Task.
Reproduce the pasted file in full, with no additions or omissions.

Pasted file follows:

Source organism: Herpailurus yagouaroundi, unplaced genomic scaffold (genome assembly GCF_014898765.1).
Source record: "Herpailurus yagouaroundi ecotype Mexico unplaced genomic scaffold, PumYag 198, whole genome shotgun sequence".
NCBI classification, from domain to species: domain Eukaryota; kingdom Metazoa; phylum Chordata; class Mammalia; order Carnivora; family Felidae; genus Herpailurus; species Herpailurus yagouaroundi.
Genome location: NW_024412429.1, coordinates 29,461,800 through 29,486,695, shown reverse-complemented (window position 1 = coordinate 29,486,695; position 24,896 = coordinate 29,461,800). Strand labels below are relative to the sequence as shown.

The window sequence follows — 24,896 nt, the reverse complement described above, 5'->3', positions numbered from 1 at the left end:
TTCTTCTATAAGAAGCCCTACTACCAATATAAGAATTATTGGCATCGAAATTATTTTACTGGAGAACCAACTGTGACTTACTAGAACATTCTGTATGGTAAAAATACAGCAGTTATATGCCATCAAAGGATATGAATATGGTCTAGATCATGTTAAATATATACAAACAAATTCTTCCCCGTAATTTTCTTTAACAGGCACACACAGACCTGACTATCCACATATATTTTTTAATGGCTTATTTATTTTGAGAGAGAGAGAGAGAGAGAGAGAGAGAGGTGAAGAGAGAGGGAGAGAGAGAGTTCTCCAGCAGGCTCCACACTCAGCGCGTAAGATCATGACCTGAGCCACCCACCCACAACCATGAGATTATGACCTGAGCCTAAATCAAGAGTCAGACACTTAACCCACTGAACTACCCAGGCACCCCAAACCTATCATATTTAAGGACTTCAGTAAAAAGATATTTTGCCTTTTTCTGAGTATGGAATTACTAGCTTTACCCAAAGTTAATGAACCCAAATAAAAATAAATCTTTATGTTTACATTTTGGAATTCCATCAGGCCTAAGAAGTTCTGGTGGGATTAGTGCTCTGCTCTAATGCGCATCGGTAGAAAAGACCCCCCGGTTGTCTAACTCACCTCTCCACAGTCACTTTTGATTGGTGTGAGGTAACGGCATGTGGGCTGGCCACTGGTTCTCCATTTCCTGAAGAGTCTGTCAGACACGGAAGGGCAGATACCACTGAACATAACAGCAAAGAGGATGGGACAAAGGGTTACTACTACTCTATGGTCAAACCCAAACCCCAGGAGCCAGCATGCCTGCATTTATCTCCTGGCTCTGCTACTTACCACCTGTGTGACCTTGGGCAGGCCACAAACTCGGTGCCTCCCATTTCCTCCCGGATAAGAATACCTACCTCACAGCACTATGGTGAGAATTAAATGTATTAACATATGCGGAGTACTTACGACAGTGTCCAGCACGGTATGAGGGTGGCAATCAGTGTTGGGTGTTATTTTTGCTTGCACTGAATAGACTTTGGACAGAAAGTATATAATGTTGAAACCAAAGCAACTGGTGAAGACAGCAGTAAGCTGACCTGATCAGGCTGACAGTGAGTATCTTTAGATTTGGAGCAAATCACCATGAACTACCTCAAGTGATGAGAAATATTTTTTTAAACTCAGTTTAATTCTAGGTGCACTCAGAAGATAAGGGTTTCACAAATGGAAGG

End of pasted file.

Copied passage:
Source organism: Herpailurus yagouaroundi, unplaced genomic scaffold (genome assembly GCF_014898765.1).
Source record: "Herpailurus yagouaroundi ecotype Mexico unplaced genomic scaffold, PumYag 198, whole genome shotgun sequence".
NCBI classification, from domain to species: domain Eukaryota; kingdom Metazoa; phylum Chordata; class Mammalia; order Carnivora; family Felidae; genus Herpailurus; species Herpailurus yagouaroundi.
Genome location: NW_024412429.1, coordinates 29,461,800 through 29,486,695, shown reverse-complemented (window position 1 = coordinate 29,486,695; position 24,896 = coordinate 29,461,800). Strand labels below are relative to the sequence as shown.

The window sequence follows — 24,896 nt, the reverse complement described above, 5'->3', positions numbered from 1 at the left end:
TTCTTCTATAAGAAGCCCTACTACCAATATAAGAATTATTGGCATCGAAATTATTTTACTGGAGAACCAACTGTGACTTACTAGAACATTCTGTATGGTAAAAATACAGCAGTTATATGCCATCAAAGGATATGAATATGGTCTAGATCATGTTAAATATATACAAACAAATTCTTCCCCGTAATTTTCTTTAACAGGCACACACAGACCTGACTATCCACATATATTTTTTAATGGCTTATTTATTTTGAGAGAGAGAGAGAGAGAGAGAGAGAGAGGTGAAGAGAGAGGGAGAGAGAGAGTTCTCCAGCAGGCTCCACACTCAGCGCGTAAGATCATGACCTGAGCCACCCACCCACAACCATGAGATTATGACCTGAGCCTAAATCAAGAGTCAGACACTTAACCCACTGAACTACCCAGGCACCCCAAACCTATCATATTTAAGGACTTCAGTAAAAAGATATTTTGCCTTTTTCTGAGTATGGAATTACTAGCTTTACCCAAAGTTAATGAACCCAAATAAAAATAAATCTTTATGTTTACATTTTGGAATTCCATCAGGCCTAAGAAGTTCTGGTGGGATTAGTGCTCTGCTCTAATGCGCATCGGTAGAAAAGACCCCCCGGTTGTCTAACTCACCTCTCCACAGTCACTTTTGATTGGTGTGAGGTAACGGCATGTGGGCTGGCCACTGGTTCTCCATTTCCTGAAGAGTCTGTCAGACACGGAAGGGCAGATACCACTGAACATAACAGCAAAGAGGATGGGACAAAGGGTTACTACTACTCTATGGTCAAACCCAAACCCCAGGAGCCAGCATGCCTGCATTTATCTCCTGGCTCTGCTACTTACCACCTGTGTGACCTTGGGCAGGCCACAAACTCGGTGCCTCCCATTTCCTCCCGGATAAGAATACCTACCTCACAGCACTATGGTGAGAATTAAATGTATTAACATATGCGGAGTACTTACGACAGTGTCCAGCACGGTATGAGGGTGGCAATCAGTGTTGGGTGTTATTTTTGCTTGCACTGAATAGACTTTGGACAGAAAGTATATAATGTTGAAACCAAAGCAACTGGTGAAGACAGCAGTAAGCTGACCTGATCAGGCTGACAGTGAGTATCTTTAGATTTGGAGCAAATCACCATGAACTACCTCAAGTGATGAGAAATATTTTTTTAAACTCAGTTTAATTCTAGGTGCACTCAGAAGATAAGGGTTTCACAAATGGAAGG